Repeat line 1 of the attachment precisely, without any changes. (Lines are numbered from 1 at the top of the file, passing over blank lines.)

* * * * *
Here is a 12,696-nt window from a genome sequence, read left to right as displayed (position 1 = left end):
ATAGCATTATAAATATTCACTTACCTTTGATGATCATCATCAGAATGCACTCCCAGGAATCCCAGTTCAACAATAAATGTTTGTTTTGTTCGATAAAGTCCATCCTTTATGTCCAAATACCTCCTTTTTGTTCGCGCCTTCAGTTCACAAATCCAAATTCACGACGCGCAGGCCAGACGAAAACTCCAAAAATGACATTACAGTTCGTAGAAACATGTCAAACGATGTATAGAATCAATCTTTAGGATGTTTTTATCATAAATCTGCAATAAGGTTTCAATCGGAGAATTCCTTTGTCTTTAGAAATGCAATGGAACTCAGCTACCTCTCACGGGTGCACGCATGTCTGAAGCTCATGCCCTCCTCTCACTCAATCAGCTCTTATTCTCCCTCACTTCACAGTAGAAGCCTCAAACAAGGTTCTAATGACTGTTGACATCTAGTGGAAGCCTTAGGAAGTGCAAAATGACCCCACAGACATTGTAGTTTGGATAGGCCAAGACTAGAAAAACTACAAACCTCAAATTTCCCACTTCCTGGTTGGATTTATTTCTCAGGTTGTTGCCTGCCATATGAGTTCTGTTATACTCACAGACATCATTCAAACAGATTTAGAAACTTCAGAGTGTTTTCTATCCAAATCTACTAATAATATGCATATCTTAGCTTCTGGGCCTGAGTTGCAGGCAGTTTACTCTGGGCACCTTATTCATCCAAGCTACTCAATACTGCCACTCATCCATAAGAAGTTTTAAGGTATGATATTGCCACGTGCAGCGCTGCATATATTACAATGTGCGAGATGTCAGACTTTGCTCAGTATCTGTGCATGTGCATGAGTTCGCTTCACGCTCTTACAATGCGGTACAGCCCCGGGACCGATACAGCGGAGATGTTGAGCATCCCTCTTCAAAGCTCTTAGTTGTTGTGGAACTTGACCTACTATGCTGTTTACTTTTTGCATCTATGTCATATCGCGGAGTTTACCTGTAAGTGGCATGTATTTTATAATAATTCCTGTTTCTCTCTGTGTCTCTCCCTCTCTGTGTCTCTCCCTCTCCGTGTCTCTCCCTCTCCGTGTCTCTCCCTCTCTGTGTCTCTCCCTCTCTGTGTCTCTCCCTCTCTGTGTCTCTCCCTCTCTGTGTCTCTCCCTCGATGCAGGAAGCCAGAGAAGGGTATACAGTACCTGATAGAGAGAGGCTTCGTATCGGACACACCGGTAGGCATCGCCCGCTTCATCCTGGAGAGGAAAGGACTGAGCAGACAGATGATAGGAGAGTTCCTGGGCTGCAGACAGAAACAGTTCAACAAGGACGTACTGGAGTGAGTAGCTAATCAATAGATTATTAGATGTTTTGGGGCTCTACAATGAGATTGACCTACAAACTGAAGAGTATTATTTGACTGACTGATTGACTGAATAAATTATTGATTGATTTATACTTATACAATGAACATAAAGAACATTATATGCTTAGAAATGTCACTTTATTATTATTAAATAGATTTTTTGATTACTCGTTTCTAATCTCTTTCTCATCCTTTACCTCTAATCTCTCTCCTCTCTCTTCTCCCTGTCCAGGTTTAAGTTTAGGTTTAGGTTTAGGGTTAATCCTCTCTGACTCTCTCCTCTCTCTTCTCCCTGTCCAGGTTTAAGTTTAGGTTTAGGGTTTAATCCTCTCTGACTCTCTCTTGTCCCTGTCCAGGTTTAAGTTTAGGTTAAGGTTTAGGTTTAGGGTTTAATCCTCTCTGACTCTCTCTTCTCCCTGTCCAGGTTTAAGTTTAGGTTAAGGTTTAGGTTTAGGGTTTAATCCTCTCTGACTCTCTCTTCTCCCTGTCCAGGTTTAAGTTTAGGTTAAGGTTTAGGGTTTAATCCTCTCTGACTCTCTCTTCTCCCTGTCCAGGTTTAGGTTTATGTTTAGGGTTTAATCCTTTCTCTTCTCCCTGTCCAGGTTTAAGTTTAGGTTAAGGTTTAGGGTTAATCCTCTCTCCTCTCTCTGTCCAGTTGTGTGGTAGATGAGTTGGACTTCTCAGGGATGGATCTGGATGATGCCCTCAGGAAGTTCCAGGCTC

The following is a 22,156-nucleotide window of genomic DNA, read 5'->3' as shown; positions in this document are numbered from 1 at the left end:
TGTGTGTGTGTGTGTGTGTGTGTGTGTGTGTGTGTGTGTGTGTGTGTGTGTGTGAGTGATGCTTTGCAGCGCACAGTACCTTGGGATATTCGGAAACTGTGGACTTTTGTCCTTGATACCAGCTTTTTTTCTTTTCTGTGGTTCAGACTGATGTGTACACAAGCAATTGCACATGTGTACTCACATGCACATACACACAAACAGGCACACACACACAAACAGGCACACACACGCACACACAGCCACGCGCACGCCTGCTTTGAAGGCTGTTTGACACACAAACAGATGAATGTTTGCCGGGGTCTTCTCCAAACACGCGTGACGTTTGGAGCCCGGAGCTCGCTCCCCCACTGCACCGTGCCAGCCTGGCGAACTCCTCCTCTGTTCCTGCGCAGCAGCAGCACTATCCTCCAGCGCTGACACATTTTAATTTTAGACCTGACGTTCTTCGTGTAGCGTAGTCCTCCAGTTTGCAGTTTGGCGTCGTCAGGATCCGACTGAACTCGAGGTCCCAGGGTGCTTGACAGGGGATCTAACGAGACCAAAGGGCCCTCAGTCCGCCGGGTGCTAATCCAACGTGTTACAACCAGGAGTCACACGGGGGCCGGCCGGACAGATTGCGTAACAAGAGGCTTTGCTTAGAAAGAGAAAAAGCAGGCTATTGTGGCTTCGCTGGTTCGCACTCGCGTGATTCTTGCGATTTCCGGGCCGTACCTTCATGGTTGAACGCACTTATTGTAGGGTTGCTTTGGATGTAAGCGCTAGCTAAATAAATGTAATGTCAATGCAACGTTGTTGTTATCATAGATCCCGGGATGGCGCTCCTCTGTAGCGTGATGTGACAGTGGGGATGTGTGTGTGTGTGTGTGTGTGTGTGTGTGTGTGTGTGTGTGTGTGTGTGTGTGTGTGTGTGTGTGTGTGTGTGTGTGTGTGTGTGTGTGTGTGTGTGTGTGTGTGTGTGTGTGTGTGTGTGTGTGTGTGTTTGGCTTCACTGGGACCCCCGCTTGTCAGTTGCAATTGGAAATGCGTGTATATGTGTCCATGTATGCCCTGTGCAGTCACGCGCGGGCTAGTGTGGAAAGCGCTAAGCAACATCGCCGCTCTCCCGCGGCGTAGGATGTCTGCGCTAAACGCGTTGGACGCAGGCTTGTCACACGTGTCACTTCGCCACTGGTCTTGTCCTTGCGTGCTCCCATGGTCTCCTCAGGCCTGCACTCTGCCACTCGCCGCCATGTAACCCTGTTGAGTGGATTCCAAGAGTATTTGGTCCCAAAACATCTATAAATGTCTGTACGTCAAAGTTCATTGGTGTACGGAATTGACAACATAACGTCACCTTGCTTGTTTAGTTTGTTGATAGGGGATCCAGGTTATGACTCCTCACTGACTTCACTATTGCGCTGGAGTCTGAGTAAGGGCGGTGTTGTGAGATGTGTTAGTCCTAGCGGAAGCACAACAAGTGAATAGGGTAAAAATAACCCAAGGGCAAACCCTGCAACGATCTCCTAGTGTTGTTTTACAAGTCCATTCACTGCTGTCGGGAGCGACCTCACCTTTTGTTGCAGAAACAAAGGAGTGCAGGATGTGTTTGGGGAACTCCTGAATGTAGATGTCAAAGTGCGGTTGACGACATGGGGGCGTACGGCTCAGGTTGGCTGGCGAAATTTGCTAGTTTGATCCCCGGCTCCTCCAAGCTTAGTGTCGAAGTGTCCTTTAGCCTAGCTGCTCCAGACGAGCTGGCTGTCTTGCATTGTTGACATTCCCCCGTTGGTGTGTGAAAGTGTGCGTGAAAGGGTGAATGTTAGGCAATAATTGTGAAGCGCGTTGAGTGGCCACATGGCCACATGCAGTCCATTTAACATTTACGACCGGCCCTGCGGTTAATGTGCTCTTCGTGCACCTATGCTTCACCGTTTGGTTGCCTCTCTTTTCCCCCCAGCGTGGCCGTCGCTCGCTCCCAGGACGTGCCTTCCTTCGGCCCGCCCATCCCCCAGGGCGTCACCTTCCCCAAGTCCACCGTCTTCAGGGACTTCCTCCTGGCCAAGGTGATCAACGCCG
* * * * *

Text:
Here is a 12,696-nt window from a genome sequence, read left to right as displayed (position 1 = left end):